Where the monomer comprises an amide bond, preferred compatibilizing groups comprise organic amino groups effective to produce organically modified silica effective to form amide bonds with the polymer coating. Examples of suitable silylating agents comprising organic amino groups include, but are not necessarily limited to 3-aminopropyl trimethoxysilane and aminophenyl trimethyoxysilane (APTMOS).

In one embodiment, the silylating agent comprises compatibilizing group(s) effective to render the surface of the aerogel substrate more organic, thereby improving adsorption of the monomer film. In this embodiment, suitable silylating agents include, but are not necessarily limited to organo-chlorosilanes and disiloxanes.

—Additives

It may be desirable to coat the aerogel substrate with one or more additives, either before or after polymerization of the monomers. Suitable additives include, but are not necessarily limited to additives effective to opacify the polymer coated aerogel, to decrease thermal conductivity, and/or to strengthen the polymer coated aerogel. Suitable additives comprise an element including, but not necessarily limited to carbon and metal (preferably metal oxide). In a preferred embodiment, the additives are selected from the group consisting of carbon and titanium dioxide.

Where the additive is deposited before the monomer film, the additive is deposited onto the surface of the aerogel substrate using any method effective to produce sufficient permeation into the bubble matrix. In one embodiment, the additive is deposited onto the aerogel substrate using chemical vapor deposition. Suitable additives for chemical vapor deposition, or other techniques, include, but are not necessarily limited to carbon and titanium dioxide.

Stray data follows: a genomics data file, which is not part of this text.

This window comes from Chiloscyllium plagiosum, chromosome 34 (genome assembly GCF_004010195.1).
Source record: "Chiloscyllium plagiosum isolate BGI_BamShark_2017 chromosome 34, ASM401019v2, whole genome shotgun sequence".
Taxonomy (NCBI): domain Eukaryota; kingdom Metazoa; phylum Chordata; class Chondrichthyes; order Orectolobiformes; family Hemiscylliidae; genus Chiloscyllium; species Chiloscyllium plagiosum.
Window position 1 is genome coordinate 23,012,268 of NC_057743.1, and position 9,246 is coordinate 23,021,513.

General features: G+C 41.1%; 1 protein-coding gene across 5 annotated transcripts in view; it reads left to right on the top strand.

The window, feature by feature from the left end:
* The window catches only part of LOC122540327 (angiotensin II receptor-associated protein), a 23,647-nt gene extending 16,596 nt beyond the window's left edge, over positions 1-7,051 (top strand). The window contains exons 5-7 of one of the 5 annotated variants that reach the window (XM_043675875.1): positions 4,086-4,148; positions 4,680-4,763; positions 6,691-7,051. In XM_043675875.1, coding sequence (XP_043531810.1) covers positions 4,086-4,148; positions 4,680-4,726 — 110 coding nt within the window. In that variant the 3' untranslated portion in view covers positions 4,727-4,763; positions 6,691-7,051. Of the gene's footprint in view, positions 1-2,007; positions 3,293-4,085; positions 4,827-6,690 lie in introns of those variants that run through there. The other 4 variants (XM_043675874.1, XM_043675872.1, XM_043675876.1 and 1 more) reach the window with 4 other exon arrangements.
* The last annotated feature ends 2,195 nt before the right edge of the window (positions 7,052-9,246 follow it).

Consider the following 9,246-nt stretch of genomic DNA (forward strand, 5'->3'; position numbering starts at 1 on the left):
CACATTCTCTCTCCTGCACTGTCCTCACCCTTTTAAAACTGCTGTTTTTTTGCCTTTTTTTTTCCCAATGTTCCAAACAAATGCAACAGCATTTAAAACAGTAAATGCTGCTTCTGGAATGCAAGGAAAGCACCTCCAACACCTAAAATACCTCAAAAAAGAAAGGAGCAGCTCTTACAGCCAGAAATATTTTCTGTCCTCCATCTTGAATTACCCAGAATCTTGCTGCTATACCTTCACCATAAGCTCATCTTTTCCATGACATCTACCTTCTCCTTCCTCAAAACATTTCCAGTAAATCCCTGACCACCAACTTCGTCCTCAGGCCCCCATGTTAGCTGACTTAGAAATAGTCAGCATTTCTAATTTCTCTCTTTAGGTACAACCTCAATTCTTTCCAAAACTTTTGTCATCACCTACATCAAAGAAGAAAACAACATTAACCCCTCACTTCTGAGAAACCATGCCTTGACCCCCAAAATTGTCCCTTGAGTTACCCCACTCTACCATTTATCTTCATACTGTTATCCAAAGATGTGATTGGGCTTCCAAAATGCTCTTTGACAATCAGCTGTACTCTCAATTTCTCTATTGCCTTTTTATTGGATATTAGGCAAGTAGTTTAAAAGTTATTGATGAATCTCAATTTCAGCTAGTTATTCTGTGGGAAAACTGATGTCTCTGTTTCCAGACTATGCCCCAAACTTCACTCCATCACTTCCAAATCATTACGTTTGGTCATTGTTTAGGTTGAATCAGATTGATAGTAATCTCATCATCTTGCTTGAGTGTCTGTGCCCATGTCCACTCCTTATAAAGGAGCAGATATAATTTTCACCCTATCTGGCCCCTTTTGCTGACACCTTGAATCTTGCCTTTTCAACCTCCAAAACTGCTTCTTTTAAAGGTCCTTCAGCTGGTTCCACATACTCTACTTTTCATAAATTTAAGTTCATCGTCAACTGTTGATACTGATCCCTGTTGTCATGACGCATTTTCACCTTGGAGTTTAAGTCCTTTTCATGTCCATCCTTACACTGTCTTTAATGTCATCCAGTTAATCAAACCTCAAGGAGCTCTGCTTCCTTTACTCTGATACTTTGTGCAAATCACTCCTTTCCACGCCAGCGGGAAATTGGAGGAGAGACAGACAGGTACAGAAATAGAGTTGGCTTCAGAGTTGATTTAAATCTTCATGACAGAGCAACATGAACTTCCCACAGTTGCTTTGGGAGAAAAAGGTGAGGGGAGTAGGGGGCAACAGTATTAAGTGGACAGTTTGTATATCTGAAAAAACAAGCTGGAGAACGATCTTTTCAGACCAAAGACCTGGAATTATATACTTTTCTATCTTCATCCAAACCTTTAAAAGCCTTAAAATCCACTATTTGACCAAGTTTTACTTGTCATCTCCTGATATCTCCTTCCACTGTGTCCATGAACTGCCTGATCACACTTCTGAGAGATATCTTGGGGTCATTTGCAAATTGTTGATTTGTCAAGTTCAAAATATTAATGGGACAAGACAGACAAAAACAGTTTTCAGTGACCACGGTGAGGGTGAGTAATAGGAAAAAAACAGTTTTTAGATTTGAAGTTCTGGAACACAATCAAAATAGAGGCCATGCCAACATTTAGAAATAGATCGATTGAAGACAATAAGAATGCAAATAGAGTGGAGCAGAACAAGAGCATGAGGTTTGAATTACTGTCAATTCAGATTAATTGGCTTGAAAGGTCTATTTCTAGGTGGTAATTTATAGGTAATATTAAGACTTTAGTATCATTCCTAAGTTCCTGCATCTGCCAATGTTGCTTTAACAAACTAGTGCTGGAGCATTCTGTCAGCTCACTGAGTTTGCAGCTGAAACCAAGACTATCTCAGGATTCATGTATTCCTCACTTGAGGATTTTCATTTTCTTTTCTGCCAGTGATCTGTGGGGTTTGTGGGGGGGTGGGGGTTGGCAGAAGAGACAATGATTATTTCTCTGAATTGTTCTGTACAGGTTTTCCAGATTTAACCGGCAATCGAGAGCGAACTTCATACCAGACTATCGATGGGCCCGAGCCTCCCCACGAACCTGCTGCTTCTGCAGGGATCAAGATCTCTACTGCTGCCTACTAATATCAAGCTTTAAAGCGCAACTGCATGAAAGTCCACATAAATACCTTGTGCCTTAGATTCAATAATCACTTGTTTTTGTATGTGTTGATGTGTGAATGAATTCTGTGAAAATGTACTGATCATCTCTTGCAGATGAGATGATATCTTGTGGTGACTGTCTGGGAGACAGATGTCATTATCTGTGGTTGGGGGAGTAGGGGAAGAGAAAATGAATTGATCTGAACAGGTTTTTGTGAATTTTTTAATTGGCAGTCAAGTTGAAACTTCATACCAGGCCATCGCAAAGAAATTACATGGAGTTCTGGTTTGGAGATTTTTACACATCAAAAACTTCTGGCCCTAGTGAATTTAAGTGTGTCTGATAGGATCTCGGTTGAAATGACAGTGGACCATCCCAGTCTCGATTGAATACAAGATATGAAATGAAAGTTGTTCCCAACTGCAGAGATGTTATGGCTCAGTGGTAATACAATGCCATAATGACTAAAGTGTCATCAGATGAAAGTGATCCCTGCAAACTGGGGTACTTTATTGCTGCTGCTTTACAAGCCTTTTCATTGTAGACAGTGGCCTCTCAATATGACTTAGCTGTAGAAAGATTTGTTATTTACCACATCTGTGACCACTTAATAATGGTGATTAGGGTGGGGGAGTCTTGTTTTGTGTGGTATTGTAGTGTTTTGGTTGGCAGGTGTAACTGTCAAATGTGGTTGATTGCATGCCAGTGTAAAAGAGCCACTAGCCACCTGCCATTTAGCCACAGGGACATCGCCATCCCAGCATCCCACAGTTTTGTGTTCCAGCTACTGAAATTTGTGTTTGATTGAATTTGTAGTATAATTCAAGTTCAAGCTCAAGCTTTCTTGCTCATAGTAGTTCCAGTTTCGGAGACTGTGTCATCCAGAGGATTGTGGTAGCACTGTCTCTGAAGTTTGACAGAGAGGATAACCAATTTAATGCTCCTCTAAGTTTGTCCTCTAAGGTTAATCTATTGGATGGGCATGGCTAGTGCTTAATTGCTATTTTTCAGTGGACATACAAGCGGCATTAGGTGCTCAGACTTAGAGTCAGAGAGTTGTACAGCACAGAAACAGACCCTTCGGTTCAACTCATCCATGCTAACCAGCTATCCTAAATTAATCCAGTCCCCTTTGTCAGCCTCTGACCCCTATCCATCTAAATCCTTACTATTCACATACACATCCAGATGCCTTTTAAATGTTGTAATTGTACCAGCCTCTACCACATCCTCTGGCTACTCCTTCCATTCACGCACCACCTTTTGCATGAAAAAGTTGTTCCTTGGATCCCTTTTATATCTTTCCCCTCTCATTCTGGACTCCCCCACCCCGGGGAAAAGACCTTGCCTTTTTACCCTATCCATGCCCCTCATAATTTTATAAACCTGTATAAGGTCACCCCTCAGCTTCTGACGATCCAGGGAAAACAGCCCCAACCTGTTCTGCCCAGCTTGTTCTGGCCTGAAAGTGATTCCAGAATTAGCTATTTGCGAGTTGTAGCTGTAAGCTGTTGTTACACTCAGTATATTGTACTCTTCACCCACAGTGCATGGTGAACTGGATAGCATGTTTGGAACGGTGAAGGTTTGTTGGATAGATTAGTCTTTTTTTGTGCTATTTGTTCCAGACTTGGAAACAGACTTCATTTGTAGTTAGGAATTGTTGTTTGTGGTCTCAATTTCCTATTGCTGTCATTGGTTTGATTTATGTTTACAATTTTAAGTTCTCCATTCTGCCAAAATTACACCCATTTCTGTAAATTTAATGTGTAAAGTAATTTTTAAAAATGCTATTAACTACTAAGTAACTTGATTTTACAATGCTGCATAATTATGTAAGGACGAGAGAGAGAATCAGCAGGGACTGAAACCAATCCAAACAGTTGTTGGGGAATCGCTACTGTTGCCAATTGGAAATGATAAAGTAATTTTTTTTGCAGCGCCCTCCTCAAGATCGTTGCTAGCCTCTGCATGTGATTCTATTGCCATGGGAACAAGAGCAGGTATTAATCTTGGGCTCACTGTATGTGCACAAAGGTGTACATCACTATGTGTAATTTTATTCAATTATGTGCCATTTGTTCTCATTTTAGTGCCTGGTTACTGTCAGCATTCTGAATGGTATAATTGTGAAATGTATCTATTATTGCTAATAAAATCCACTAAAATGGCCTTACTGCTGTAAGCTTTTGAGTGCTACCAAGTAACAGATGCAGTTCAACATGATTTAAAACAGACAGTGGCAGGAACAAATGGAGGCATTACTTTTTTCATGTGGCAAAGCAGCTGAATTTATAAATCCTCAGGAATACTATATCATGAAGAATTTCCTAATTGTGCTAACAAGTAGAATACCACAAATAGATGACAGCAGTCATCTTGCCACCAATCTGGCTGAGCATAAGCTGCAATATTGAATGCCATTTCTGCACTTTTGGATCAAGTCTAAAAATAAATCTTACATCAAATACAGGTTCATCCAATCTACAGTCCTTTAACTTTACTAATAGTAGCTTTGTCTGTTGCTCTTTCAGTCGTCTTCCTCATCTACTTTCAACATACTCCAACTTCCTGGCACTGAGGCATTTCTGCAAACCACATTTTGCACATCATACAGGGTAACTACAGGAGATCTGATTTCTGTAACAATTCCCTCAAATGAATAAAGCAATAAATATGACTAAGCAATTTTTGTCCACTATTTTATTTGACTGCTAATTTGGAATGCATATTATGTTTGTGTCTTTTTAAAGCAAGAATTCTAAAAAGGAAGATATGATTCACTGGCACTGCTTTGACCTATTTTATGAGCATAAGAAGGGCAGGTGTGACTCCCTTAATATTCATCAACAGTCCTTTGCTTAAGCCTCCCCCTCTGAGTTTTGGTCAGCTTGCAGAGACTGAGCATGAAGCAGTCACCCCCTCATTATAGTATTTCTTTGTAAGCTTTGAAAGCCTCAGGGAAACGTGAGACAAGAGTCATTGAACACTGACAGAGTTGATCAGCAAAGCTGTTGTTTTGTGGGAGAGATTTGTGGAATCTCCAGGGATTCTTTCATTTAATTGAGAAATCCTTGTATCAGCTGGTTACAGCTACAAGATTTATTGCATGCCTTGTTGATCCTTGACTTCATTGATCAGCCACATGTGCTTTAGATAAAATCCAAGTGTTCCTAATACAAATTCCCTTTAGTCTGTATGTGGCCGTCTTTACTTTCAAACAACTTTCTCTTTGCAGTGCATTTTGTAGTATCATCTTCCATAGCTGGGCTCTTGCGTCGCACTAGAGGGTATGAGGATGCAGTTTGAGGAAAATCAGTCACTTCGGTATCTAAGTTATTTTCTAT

In order to deposit the additive using chemical vapor deposition, an additive precursor is fed to the chamber. The additive precursor preferably is gaseous under chemical vapor deposition conditions (a “gaseous additive precursor”), and decomposes to produce a film of the desired additive. Suitable additive precursors for carbon include hydrocarbons, including but not necessarily limited to gaseous hydrocarbons, preferably methane. Suitable additive precursors for titanium dioxide include, but are not necessarily limited to titanium-containing gases, preferably titanium chloride. Titanium chloride hydrolyzes to form titanium dioxide in situ. After the additive is deposited onto the aerogel substrate, the monomer film is deposited onto the aerogel substrate and polymerized to produce the polymer coating.

This embodiment is useful when it is desirable to protect an additive during subsequent handling of the polymer coated aerogel. For example, where the additive is carbon, deposition of the additive prior to polymerization avoids the production of black dust in later handling and use.

Polymerization of Monomer Film

Either substantially simultaneous with deposition or after deposition of a substantially uniform monomer film, the monomer film is subjected to polymerization conditions effective to polymerize the monomers and to produce a substantially uniform polymer coating. The polymerization conditions vary with the monomer, but generally comprise a catalyst or initiator, a controlled temperature, a pressure of about 1 atm or more, and a time of about 24 hours or less. Preferably, the temperature is about 250 C. or less, more preferably about 200 C. or less.

The type of initiator will vary depending upon the type of monomer. Certain monomers are activated by gaseous initiating agents, including but not necessarily limited to acidic or alkaline gases. Examples of such gases include, but are not necessarily limited to borohalides, hydrogen chloride, trimethyl amine, and ammonia. A preferred borohalide is BF3. Other monomers are activated by energetic initiating agents. Examples of energetic initiating agents include, but are not necessarily limited to light, heat, electromagnetic energy, and electrical energy. Suitable electrical energy includes, but is not necessarily limited to an electron beam. For some monomers, it may be necessary to deposit an initiator onto the aerogel substrate.